Monday, May 5, 2014

Dunwoody conducts Pedestrian Safety Action Plan - Council to look at funding strategy to match recommendations.

The priority list, which identified locations for further mitigation and priority, is shown in
Table 3 above. The prioritized order and treatments were developed based on data collected from visits to the field, laneage/geometry, and cost in addition to the FHWA guidelines score. The highest priority “N” on N Peachtree Rd near Chesnut Elementary warrants a Rectangular Rapid Flashing Beacon (RRFB) because it provides a pedestrian refuge island and additional warning for vehicular traffic. In most other cases, the roadway widths and geometry provide enough space for pedestrian refuge islands for high vehicular and pedestrian volume areas. In addition to the RRFB and pedestrian refuge island treatments, other recommendations have been made in Table 3 for improvements to existing crosswalks for crosswalks that warrant pedestrian facility enhancements and others that warrant a marked crosswalk only.

These additional enhancements and maintenance include striping stop bars, widening pedestrian  sidewalk pads, removing and replacing existing crosswalk striping, installing new sidewalks, complying with ADA guidelines, adding pedestrian and advanced motorist warning signs, and using
police enforcement to slow traffic and enforce parking codes. Table 3 shows the priority rankings and the treatment recommendations for each intersection.


Joe Hirsch said...

In its assessment of Dunwoody Elementary, this (piece of garbage) report states, “The school [Dunwoody Elementary] has approximately 10-20 students that walk to school.” I can indisputably inform you there are more than 10-20 students who walk to school at Dunwoody Elementary. Furthermore, this report recommends REMOVING the crosswalk in front of the school! What are your thoughts on this? How much did the city spend/waste on this report? Knowing their data is wrong, I have no faith in any of their suggestions or observations. This seems to be yet another report the council can look towards as a means of obfuscating its responsibility to use common sense. Even (falsely) assuming there are only 10 students who walk to school, following the advice from this report would help to ensure pedestrians are ignored on Womack Road for years to come. Remember when Mayor Davis asked that the crossing guard in front of Dunwoody Elementary be removed because he was supposedly causing traffic delays? Remember when you and others offered to look at lowering the speed limit in front of the 3 schools on Womack (which is not even a suggestion in this report)? This is yet another wasteful study. Sure, this report is just a suggestion, but this council often relies upon reports when it’s politically convenient to ignore residents’ concerns.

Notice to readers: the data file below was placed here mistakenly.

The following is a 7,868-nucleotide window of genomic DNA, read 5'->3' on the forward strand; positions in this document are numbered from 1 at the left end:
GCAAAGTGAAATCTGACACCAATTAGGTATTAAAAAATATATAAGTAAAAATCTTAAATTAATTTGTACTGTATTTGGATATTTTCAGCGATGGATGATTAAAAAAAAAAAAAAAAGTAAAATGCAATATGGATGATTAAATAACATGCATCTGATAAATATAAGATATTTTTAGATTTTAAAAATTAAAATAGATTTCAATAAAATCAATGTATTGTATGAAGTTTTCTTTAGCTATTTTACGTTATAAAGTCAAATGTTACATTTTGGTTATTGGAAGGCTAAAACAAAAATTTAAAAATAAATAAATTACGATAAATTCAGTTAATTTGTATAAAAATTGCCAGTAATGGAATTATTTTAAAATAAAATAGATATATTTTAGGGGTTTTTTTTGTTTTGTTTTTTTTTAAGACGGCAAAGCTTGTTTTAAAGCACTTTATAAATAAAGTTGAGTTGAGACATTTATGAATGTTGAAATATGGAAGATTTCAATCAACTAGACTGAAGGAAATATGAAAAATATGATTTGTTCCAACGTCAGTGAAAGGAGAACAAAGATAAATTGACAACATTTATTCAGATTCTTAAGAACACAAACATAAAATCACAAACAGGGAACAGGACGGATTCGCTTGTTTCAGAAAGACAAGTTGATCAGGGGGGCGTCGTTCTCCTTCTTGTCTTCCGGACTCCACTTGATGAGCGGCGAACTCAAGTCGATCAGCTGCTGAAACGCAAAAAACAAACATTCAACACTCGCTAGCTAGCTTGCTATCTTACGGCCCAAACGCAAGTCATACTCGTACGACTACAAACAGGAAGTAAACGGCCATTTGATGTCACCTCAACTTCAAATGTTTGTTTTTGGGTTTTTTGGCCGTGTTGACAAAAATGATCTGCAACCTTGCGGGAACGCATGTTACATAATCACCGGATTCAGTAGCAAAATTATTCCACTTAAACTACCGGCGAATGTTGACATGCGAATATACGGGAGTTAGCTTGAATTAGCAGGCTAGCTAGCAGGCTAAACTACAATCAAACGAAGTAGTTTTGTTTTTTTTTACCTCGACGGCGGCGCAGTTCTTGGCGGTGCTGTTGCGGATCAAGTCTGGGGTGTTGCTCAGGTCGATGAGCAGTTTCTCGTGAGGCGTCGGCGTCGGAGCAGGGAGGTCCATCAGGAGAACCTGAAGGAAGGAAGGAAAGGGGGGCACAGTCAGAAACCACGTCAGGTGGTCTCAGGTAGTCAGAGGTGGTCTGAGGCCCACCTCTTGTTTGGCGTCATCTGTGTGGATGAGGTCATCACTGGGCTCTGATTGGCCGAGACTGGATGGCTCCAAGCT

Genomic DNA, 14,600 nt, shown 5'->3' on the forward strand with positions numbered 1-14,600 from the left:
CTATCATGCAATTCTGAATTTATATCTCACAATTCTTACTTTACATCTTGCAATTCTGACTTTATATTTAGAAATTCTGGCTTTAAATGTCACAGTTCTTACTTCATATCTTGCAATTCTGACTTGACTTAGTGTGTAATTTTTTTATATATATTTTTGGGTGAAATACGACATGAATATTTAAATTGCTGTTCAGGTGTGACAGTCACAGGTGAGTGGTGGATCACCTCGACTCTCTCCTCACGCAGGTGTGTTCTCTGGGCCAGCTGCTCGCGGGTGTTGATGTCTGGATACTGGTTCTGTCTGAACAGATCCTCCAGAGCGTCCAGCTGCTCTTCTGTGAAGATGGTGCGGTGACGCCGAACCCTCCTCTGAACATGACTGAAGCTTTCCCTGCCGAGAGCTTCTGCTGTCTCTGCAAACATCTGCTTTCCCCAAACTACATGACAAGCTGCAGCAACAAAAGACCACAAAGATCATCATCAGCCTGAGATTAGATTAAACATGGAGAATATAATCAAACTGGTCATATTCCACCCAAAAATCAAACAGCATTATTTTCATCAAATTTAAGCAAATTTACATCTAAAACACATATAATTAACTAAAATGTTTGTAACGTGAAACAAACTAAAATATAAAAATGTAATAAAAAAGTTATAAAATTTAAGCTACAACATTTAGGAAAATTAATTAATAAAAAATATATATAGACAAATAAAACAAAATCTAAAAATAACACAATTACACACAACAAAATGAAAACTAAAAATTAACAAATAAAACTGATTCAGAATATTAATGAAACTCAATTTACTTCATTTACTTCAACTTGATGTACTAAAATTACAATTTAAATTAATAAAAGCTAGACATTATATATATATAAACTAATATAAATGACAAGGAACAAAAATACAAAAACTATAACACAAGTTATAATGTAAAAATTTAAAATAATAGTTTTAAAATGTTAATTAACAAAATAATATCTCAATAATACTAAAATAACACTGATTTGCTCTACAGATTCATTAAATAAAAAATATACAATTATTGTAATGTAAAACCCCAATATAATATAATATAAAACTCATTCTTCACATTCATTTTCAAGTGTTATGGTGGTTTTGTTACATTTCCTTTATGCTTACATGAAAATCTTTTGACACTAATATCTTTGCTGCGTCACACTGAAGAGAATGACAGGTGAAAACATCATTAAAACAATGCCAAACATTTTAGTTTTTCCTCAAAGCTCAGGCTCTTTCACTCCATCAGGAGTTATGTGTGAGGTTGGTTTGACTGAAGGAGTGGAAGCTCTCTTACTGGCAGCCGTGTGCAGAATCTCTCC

Rose Gorham said...

Why on earth would Dunwoody City Council REMOVE the crosswalk in front of Dunwoody Elementary School?? This is just one of the craziest things I have ever read??

And where are the sidewalks for Vermack Road??? A residential street near a school and still no sidewalks planned?

Evan Wetstone said...

I agree completely with Joe on the number of walkers going to DES in the mornings. Definitely more than 10-20.

On the other hand, given the fact all of DES' attendance zone is south of Womack (with the exception of Lakeland Woods and Oakhurst Walk, and the townhomes way on the other side of Chamblee Dunwoody), one could argue that a crosswalk to the north side of Womack is probably not being used heavily and could be consolidated with the crosswalk at Millstream Court as mentioned in the report.

However, even if they did, I would imagine anyone living in Lakeland Woods or Oakhurst Walk is just going to cross the street there anyway as opposed to walking up the hill to Mill Stream Court and back down again.

Evan Wetstone said...

It was pointed out to me that the crosswalk at Lakeland Woods is not the one proposed for removal; it is the one closer to Tilly Mill at the eastern driveway that is proposed to be removed. In fact, the crosswalk at Lakeland Woods is proposed to be enhanced with a pedestrian island and new lighting. Given that both of these crosswalks are in such close proximity, removing one of them makes sense to me.